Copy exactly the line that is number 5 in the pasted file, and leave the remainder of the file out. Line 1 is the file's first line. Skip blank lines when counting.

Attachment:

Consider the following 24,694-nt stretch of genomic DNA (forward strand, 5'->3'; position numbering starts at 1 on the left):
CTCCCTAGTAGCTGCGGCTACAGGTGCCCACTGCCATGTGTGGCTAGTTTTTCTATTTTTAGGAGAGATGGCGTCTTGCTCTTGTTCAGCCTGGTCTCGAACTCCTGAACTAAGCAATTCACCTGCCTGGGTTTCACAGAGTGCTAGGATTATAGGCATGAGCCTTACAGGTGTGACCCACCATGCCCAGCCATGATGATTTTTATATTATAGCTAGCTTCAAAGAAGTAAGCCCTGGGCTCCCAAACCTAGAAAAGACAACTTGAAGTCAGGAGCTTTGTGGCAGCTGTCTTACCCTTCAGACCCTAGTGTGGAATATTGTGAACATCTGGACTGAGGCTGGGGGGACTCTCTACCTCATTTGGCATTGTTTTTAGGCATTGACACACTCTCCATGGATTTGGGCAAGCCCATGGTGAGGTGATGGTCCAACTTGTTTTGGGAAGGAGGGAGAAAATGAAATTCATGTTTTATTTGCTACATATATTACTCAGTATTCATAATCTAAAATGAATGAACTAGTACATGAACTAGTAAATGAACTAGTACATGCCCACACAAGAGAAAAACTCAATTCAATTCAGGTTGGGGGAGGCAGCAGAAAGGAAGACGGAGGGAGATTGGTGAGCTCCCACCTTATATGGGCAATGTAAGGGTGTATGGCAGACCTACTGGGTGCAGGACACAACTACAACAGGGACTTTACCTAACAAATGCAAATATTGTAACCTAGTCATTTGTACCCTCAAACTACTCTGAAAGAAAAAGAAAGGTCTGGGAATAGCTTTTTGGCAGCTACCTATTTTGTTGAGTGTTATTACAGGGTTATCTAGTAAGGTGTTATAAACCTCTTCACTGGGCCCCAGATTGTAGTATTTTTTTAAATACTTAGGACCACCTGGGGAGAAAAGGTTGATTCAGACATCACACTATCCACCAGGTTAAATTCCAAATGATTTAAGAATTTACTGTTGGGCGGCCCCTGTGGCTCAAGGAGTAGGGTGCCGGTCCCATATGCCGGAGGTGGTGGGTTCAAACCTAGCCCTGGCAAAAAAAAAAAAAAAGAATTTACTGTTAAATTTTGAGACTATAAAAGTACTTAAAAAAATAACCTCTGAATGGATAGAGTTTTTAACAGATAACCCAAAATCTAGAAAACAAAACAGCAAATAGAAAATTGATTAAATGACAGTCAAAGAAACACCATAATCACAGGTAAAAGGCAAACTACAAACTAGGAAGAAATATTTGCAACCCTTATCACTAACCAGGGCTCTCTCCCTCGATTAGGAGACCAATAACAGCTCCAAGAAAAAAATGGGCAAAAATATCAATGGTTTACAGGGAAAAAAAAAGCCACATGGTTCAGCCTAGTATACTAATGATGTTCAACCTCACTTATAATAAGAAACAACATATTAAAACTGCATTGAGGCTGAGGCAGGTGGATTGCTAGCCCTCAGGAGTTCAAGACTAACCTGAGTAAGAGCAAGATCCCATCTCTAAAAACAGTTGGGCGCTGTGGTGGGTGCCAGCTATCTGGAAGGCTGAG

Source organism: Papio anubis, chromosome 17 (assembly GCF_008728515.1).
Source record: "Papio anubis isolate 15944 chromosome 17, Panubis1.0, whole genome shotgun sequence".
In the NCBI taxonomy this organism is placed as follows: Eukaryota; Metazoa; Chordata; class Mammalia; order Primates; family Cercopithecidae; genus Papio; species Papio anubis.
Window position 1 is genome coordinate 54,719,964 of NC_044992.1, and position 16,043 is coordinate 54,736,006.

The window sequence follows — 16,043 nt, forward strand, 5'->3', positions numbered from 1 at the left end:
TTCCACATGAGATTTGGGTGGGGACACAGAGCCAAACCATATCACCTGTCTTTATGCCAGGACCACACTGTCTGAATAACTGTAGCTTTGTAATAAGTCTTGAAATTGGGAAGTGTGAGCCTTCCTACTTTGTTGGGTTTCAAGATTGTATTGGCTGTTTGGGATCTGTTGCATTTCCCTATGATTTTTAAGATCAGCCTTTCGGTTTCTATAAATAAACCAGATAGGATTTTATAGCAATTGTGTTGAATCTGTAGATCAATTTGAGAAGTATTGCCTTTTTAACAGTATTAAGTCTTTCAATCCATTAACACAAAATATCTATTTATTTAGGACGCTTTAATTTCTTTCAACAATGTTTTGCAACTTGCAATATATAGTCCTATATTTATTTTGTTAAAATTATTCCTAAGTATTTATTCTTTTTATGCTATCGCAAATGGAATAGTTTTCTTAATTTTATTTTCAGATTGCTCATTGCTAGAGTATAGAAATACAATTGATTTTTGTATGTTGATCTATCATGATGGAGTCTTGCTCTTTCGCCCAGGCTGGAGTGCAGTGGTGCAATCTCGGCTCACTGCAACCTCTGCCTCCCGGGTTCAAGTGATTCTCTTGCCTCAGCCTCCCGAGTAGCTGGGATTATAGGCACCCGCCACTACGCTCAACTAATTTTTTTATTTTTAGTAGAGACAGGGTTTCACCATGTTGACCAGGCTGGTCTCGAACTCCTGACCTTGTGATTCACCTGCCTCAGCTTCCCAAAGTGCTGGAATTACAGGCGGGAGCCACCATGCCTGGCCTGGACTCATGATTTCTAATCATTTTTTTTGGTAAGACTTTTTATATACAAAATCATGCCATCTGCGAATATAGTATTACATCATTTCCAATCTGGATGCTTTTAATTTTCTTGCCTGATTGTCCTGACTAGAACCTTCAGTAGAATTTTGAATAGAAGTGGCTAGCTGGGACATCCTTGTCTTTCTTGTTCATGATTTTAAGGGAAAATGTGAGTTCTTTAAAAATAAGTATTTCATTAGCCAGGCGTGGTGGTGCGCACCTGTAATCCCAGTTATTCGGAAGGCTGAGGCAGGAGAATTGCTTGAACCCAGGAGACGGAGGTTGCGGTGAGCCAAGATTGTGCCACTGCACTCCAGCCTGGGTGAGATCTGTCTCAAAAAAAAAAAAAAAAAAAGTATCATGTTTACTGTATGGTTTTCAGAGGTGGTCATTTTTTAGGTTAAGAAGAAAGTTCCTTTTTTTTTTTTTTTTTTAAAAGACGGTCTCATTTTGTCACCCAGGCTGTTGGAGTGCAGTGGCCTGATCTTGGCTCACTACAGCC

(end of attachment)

In the NCBI taxonomy this organism is placed as follows: Eukaryota; Metazoa; Chordata; class Mammalia; order Primates; family Cercopithecidae; genus Papio; species Papio anubis.